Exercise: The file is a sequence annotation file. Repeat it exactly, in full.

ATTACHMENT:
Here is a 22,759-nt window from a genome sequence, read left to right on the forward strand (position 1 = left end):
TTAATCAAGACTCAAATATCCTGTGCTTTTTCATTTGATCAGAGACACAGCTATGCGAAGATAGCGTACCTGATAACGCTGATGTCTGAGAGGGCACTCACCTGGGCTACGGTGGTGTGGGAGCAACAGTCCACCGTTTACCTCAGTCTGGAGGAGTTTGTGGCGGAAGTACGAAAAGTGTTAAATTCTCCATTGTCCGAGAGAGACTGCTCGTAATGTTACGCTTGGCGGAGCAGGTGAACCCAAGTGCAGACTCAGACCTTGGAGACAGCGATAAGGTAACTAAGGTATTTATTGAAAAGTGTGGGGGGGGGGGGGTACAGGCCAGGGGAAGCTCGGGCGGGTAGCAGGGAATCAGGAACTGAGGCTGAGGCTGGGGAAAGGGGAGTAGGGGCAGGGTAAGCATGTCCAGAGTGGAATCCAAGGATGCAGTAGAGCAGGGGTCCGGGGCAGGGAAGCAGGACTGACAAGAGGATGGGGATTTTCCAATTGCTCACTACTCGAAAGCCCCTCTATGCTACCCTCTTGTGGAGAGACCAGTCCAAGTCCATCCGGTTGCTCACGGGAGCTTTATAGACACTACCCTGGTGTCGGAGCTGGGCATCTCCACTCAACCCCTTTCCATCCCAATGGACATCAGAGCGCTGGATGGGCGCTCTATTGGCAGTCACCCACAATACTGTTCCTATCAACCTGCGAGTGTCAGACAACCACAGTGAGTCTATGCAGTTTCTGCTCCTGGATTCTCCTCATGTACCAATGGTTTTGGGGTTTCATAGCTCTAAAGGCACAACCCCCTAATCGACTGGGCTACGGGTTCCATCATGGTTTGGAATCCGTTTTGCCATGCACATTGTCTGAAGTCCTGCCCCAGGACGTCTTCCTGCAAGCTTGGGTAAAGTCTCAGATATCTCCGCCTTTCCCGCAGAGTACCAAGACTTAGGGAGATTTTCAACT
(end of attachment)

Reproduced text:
Here is a 22,759-nt window from a genome sequence, read left to right on the forward strand (position 1 = left end):
TTAATCAAGACTCAAATATCCTGTGCTTTTTCATTTGATCAGAGACACAGCTATGCGAAGATAGCGTACCTGATAACGCTGATGTCTGAGAGGGCACTCACCTGGGCTACGGTGGTGTGGGAGCAACAGTCCACCGTTTACCTCAGTCTGGAGGAGTTTGTGGCGGAAGTACGAAAAGTGTTAAATTCTCCATTGTCCGAGAGAGACTGCTCGTAATGTTACGCTTGGCGGAGCAGGTGAACCCAAGTGCAGACTCAGACCTTGGAGACAGCGATAAGGTAACTAAGGTATTTATTGAAAAGTGTGGGGGGGGGGGGGTACAGGCCAGGGGAAGCTCGGGCGGGTAGCAGGGAATCAGGAACTGAGGCTGAGGCTGGGGAAAGGGGAGTAGGGGCAGGGTAAGCATGTCCAGAGTGGAATCCAAGGATGCAGTAGAGCAGGGGTCCGGGGCAGGGAAGCAGGACTGACAAGAGGATGGGGATTTTCCAATTGCTCACTACTCGAAAGCCCCTCTATGCTACCCTCTTGTGGAGAGACCAGTCCAAGTCCATCCGGTTGCTCACGGGAGCTTTATAGACACTACCCTGGTGTCGGAGCTGGGCATCTCCACTCAACCCCTTTCCATCCCAATGGACATCAGAGCGCTGGATGGGCGCTCTATTGGCAGTCACCCACAATACTGTTCCTATCAACCTGCGAGTGTCAGACAACCACAGTGAGTCTATGCAGTTTCTGCTCCTGGATTCTCCTCATGTACCAATGGTTTTGGGGTTTCATAGCTCTAAAGGCACAACCCCCTAATCGACTGGGCTACGGGTTCCATCATGGTTTGGAATCCGTTTTGCCATGCACATTGTCTGAAGTCCTGCCCCAGGACGTCTTCCTGCAAGCTTGGGTAAAGTCTCAGATATCTCCGCCTTTCCCGCAGAGTACCAAGACTTAGGGAGATTTTCAACT